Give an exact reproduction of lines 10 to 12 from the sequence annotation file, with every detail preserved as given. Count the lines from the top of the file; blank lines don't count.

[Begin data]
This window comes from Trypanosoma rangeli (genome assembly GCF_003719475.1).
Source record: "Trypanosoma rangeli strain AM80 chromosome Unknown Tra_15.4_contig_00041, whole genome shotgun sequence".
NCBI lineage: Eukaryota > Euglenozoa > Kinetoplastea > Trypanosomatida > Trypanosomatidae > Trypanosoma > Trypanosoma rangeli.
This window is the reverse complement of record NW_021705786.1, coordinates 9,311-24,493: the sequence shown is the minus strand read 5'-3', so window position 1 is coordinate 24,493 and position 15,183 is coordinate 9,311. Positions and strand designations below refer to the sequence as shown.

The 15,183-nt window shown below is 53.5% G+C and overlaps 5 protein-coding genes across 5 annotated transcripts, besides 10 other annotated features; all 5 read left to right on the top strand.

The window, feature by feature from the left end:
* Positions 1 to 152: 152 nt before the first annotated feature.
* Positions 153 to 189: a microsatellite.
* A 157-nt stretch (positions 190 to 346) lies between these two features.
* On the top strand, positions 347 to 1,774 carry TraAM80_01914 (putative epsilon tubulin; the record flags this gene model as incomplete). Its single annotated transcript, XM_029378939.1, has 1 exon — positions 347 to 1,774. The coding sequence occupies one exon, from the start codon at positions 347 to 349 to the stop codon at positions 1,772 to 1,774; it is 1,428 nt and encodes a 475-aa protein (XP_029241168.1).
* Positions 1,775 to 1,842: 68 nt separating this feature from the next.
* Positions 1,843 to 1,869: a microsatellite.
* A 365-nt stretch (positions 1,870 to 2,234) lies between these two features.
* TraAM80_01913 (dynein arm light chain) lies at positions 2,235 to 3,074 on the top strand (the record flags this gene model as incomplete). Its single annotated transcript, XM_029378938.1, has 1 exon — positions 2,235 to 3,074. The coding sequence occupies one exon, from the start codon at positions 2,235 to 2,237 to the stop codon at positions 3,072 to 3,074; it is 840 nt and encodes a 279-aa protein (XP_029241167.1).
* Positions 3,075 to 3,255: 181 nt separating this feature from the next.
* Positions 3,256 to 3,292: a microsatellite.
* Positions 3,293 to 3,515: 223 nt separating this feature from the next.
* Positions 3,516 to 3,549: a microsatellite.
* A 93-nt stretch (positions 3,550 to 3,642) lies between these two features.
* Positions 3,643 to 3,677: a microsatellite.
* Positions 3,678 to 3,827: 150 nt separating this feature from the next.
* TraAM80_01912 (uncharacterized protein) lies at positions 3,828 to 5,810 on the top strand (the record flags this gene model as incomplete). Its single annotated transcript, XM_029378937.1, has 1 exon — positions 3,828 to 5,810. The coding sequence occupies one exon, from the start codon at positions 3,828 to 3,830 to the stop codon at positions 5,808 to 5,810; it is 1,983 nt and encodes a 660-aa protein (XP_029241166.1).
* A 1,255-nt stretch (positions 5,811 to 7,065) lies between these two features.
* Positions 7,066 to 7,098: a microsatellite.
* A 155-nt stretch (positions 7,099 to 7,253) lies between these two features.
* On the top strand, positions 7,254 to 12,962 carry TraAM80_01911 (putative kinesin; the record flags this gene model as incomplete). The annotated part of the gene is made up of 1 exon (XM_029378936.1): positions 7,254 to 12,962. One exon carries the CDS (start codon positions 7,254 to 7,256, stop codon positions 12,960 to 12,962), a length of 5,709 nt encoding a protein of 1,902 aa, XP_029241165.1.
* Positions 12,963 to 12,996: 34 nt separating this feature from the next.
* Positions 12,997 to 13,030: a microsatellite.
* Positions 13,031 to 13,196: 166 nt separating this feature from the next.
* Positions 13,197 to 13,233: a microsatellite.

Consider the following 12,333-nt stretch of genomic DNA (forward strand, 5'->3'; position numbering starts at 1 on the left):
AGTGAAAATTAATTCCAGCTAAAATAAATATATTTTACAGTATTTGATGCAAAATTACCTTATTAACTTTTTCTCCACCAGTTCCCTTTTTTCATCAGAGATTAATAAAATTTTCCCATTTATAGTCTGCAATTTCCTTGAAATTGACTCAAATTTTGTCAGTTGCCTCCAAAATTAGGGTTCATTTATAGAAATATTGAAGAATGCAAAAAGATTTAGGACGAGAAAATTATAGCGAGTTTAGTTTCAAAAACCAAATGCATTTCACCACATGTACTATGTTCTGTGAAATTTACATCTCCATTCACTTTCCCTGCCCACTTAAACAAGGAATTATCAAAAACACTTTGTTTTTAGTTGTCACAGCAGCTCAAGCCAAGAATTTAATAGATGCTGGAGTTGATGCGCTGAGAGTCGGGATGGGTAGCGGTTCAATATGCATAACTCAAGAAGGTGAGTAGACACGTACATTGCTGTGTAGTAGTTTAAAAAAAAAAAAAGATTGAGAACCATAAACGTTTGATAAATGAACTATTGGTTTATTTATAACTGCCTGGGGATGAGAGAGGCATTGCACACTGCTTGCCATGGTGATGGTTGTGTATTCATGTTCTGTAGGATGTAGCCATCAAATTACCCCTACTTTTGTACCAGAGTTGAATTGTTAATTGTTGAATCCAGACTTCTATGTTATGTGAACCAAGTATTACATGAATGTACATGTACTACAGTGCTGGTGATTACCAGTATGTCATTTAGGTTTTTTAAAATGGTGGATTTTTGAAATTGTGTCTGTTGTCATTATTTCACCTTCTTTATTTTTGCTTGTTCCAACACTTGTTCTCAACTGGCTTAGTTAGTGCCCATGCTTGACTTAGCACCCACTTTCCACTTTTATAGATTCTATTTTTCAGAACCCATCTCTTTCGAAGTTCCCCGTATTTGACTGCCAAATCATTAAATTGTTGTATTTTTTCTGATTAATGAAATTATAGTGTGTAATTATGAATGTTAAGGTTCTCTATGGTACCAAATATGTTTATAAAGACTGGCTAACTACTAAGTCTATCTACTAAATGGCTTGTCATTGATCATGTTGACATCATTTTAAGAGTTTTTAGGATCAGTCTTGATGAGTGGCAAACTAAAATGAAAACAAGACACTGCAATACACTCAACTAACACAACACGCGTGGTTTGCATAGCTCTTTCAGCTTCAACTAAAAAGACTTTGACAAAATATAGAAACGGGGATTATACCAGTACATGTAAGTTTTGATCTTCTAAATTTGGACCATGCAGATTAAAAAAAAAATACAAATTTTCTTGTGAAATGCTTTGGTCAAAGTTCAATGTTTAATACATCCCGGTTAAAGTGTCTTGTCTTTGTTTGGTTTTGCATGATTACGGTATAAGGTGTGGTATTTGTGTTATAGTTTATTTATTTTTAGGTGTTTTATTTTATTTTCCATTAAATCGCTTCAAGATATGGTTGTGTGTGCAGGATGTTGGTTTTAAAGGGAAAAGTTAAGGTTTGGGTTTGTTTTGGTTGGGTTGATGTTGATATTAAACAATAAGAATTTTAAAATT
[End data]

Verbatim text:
* On the top strand, positions 347 to 1,774 carry TraAM80_01914 (putative epsilon tubulin; the record flags this gene model as incomplete). Its single annotated transcript, XM_029378939.1, has 1 exon — positions 347 to 1,774. The coding sequence occupies one exon, from the start codon at positions 347 to 349 to the stop codon at positions 1,772 to 1,774; it is 1,428 nt and encodes a 475-aa protein (XP_029241168.1).
* Positions 1,775 to 1,842: 68 nt separating this feature from the next.
* Positions 1,843 to 1,869: a microsatellite.